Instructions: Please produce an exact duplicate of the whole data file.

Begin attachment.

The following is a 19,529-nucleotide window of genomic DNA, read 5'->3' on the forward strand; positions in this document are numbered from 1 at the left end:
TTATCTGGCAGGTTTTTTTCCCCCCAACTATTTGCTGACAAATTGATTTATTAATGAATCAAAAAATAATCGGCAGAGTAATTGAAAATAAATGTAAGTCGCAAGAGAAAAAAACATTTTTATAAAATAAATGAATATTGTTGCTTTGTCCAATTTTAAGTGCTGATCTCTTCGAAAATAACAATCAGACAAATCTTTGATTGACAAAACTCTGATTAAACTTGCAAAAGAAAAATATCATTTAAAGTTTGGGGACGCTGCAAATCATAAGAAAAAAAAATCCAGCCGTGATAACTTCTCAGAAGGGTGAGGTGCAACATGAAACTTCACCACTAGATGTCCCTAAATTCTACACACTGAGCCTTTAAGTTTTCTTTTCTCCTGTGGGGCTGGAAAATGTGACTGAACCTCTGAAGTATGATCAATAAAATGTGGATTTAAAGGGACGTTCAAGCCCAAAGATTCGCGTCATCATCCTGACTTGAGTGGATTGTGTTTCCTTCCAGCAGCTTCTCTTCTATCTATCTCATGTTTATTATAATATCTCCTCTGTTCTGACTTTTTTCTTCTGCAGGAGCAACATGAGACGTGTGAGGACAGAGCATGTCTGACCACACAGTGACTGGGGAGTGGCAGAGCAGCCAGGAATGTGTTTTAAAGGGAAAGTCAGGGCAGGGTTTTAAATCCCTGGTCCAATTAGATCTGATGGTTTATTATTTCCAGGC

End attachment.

The following is a 19,529-nucleotide window of genomic DNA, read 5'->3' on the forward strand; positions in this document are numbered from 1 at the left end:
TTATCTGGCAGGTTTTTTTCCCCCCAACTATTTGCTGACAAATTGATTTATTAATGAATCAAAAAATAATCGGCAGAGTAATTGAAAATAAATGTAAGTCGCAAGAGAAAAAAACATTTTTATAAAATAAATGAATATTGTTGCTTTGTCCAATTTTAAGTGCTGATCTCTTCGAAAATAACAATCAGACAAATCTTTGATTGACAAAACTCTGATTAAACTTGCAAAAGAAAAATATCATTTAAAGTTTGGGGACGCTGCAAATCATAAGAAAAAAAAATCCAGCCGTGATAACTTCTCAGAAGGGTGAGGTGCAACATGAAACTTCACCACTAGATGTCCCTAAATTCTACACACTGAGCCTTTAAGTTTTCTTTTCTCCTGTGGGGCTGGAAAATGTGACTGAACCTCTGAAGTATGATCAATAAAATGTGGATTTAAAGGGACGTTCAAGCCCAAAGATTCGCGTCATCATCCTGACTTGAGTGGATTGTGTTTCCTTCCAGCAGCTTCTCTTCTATCTATCTCATGTTTATTATAATATCTCCTCTGTTCTGACTTTTTTCTTCTGCAGGAGCAACATGAGACGTGTGAGGACAGAGCATGTCTGACCACACAGTGACTGGGGAGTGGCAGAGCAGCCAGGAATGTGTTTTAAAGGGAAAGTCAGGGCAGGGTTTTAAATCCCTGGTCCAATTAGATCTGATGGTTTATTATTTCCAGGC